A Go client for RANDOM.org
Apache License 2.0


A Go client for RANDOM.org. Generate truly random numbers in your code!


package main

import (

func main() {
	rng := caprice.TrueRNG(<api key>)

	// generate 10 integers in base 10 between 1 and 100 with no duplicates 
	intArray, err := rng.GenerateIntegers(10, 1, 100, false)
	fmt.Printf("%v, intArray)

	// same as last time, but get back the entirety of the JSON response as a Result struct
	result, err := rng.GenerateIntegersRaw(10, 1, 100, false)
	fmt.Printf("%+v", result)

	// same as last time, but get back a structure that contains all the information you need
	// to verify the data you received along with the data itself in convenient format.
	verifiableResult, err := rng.GenerateSignedIntegers(10, 1, 100, false)
	fmt.Printf("%v", verifiableResult.Data) // actual data
	fmt.Printf("%+v", verifiableResult)


For now,

go get -u github.com/AkshatM/caprice


Working on getting this into Godoc. For now, consult the source.

With the exception of verifySignature, all API calls are supported as listed here and here.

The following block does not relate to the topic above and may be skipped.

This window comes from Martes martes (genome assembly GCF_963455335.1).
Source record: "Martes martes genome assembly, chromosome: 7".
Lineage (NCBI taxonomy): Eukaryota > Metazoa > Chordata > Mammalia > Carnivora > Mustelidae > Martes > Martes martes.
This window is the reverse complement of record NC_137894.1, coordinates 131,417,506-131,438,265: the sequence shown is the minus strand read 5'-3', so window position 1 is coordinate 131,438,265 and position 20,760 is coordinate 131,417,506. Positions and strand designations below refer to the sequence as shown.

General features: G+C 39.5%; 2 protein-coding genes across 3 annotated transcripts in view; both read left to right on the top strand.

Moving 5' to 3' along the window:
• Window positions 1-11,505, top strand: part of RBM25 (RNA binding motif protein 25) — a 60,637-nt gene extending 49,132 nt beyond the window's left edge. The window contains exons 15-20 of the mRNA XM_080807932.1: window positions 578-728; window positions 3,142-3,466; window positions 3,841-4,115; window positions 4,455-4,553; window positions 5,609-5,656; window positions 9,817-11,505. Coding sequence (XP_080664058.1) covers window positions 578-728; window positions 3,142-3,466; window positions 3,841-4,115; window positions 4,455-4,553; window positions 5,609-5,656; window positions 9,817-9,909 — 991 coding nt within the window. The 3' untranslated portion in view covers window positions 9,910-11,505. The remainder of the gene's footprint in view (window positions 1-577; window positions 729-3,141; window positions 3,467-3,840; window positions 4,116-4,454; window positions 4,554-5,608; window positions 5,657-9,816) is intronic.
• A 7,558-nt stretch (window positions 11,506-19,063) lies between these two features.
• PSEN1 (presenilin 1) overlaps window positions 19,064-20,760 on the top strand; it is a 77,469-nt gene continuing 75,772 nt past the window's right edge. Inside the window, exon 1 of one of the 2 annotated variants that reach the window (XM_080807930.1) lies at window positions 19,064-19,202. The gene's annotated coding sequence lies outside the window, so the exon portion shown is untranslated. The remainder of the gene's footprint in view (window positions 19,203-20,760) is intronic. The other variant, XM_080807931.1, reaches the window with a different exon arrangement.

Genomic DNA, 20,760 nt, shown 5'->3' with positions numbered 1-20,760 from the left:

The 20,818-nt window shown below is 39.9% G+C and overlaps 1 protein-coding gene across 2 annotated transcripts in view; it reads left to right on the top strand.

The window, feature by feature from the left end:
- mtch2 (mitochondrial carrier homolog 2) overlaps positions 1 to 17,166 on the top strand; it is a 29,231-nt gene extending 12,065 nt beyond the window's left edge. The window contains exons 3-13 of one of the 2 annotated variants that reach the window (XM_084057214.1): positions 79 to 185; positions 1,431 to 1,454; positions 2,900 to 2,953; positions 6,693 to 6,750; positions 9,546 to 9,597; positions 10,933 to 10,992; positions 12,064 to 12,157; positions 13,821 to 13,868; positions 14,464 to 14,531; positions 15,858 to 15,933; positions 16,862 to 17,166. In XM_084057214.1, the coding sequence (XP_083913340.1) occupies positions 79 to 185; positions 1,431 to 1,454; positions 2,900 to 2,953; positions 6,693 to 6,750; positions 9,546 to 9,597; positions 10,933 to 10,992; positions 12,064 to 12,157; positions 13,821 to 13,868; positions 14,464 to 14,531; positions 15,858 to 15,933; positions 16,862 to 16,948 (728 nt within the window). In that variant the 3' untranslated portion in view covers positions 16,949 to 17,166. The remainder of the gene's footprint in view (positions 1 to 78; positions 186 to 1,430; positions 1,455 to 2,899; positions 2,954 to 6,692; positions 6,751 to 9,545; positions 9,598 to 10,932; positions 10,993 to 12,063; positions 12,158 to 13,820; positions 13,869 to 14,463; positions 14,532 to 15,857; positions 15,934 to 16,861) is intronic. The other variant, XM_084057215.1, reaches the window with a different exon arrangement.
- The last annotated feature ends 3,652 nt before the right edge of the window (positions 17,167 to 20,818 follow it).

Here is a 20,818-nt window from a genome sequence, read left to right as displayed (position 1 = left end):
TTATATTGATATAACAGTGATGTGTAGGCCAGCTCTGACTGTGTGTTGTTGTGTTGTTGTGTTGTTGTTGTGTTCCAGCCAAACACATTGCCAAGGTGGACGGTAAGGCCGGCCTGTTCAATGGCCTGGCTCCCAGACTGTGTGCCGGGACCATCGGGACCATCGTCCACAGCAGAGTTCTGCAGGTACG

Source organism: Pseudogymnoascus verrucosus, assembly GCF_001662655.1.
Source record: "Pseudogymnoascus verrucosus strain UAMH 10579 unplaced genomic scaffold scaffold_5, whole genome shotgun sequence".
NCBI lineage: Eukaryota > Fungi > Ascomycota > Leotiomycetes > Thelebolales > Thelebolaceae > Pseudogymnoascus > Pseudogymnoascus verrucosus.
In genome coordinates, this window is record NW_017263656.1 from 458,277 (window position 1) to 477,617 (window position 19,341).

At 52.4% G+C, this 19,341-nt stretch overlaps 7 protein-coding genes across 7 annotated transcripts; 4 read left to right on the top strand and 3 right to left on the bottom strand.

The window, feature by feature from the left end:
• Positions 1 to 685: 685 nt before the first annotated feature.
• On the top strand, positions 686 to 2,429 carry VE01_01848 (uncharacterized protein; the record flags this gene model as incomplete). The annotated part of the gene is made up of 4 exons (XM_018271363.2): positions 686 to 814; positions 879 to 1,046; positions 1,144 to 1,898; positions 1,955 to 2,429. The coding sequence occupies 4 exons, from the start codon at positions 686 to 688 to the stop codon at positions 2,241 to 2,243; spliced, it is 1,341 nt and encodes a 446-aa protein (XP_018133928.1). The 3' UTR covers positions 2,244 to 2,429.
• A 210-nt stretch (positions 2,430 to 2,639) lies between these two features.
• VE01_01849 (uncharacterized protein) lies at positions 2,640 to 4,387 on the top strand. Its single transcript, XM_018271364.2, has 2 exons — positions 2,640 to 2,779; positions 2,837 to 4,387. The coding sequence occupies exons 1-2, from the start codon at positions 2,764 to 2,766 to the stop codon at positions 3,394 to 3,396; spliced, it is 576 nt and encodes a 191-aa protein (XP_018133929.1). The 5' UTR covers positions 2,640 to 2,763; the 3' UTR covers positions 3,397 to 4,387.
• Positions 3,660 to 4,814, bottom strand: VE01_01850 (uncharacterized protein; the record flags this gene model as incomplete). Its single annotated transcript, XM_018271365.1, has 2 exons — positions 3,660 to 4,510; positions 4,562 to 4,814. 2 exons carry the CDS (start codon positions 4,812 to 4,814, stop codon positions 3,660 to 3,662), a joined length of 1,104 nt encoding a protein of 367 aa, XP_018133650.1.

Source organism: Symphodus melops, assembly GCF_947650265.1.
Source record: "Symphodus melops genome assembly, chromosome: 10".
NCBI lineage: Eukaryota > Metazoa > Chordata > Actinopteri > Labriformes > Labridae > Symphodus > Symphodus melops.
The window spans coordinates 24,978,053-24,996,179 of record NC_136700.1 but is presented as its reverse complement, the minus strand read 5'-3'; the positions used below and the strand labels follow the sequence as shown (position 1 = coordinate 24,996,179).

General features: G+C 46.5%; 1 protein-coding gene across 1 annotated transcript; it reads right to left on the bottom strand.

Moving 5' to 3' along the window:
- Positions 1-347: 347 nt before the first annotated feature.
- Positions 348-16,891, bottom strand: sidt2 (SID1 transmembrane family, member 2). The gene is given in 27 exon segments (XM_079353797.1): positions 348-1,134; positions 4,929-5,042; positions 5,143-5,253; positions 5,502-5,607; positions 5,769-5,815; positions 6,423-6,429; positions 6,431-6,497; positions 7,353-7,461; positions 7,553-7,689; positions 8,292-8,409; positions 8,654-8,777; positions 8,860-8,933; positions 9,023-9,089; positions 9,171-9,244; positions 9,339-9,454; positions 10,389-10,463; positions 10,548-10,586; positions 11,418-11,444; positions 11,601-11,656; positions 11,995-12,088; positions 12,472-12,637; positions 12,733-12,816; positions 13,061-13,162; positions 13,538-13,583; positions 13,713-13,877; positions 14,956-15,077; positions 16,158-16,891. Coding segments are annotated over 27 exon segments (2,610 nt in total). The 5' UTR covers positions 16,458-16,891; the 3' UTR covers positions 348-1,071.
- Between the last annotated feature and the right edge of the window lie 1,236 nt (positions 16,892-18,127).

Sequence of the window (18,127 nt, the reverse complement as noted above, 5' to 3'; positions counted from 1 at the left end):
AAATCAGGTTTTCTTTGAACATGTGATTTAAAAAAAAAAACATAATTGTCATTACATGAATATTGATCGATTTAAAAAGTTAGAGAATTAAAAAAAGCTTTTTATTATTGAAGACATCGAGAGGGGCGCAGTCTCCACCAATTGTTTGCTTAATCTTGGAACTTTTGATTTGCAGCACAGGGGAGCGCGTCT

• Per Go convention, all API calls begin with capitalised letters.
  • Every basic API call x has a corresponding method called xRaw that will return a Response object. e.g. GenerateIntegers has GenerateIntegersRaw. This is useful if you need access to any of the other response items RANDOM.org returns. Signed methods already return the raw JSONified data as well as the actual data supplied, so no equivalent exists for signed methods.
  • verifySignature currently has issues :( however, you can still verify the integrity of your data by taking the signature and raw fields of the result struct from a signed method manually.

Road Map


  • Add support for using advisoryDelay, making this code truly thread-safe.
  • Get documentation up.
  • Add mocked network calls for decoupled testing.